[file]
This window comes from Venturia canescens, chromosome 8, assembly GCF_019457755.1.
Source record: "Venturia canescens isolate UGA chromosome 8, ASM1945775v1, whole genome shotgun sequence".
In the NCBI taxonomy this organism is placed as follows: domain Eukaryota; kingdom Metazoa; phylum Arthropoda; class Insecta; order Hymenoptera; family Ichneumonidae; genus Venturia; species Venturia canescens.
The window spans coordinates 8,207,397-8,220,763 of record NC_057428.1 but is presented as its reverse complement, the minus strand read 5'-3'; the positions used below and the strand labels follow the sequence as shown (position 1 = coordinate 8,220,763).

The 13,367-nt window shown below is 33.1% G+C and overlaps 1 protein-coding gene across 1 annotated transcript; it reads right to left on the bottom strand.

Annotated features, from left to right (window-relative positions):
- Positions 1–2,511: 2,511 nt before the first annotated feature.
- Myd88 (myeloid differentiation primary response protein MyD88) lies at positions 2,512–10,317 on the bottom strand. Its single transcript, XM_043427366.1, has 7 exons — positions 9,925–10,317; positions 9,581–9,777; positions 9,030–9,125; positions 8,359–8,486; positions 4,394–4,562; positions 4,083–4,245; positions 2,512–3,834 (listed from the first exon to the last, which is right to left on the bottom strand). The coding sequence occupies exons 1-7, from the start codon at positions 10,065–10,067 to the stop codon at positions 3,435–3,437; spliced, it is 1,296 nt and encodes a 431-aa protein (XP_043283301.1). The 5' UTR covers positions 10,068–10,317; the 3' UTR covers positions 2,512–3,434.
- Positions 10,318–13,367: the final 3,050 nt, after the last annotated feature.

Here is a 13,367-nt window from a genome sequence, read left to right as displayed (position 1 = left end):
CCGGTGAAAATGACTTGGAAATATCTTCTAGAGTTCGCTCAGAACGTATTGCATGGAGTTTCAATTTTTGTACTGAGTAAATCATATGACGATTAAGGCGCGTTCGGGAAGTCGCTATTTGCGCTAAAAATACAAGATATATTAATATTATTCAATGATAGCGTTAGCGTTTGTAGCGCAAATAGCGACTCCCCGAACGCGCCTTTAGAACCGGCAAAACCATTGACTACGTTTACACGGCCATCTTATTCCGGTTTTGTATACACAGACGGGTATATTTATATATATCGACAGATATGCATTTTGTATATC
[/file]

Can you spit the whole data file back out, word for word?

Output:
This window comes from Venturia canescens, chromosome 8, assembly GCF_019457755.1.
Source record: "Venturia canescens isolate UGA chromosome 8, ASM1945775v1, whole genome shotgun sequence".
In the NCBI taxonomy this organism is placed as follows: domain Eukaryota; kingdom Metazoa; phylum Arthropoda; class Insecta; order Hymenoptera; family Ichneumonidae; genus Venturia; species Venturia canescens.
The window spans coordinates 8,207,397-8,220,763 of record NC_057428.1 but is presented as its reverse complement, the minus strand read 5'-3'; the positions used below and the strand labels follow the sequence as shown (position 1 = coordinate 8,220,763).

The 13,367-nt window shown below is 33.1% G+C and overlaps 1 protein-coding gene across 1 annotated transcript; it reads right to left on the bottom strand.

Annotated features, from left to right (window-relative positions):
- Positions 1–2,511: 2,511 nt before the first annotated feature.
- Myd88 (myeloid differentiation primary response protein MyD88) lies at positions 2,512–10,317 on the bottom strand. Its single transcript, XM_043427366.1, has 7 exons — positions 9,925–10,317; positions 9,581–9,777; positions 9,030–9,125; positions 8,359–8,486; positions 4,394–4,562; positions 4,083–4,245; positions 2,512–3,834 (listed from the first exon to the last, which is right to left on the bottom strand). The coding sequence occupies exons 1-7, from the start codon at positions 10,065–10,067 to the stop codon at positions 3,435–3,437; spliced, it is 1,296 nt and encodes a 431-aa protein (XP_043283301.1). The 5' UTR covers positions 10,068–10,317; the 3' UTR covers positions 2,512–3,434.
- Positions 10,318–13,367: the final 3,050 nt, after the last annotated feature.

Here is a 13,367-nt window from a genome sequence, read left to right as displayed (position 1 = left end):
CCGGTGAAAATGACTTGGAAATATCTTCTAGAGTTCGCTCAGAACGTATTGCATGGAGTTTCAATTTTTGTACTGAGTAAATCATATGACGATTAAGGCGCGTTCGGGAAGTCGCTATTTGCGCTAAAAATACAAGATATATTAATATTATTCAATGATAGCGTTAGCGTTTGTAGCGCAAATAGCGACTCCCCGAACGCGCCTTTAGAACCGGCAAAACCATTGACTACGTTTACACGGCCATCTTATTCCGGTTTTGTATACACAGACGGGTATATTTATATATATCGACAGATATGCATTTTGTATATC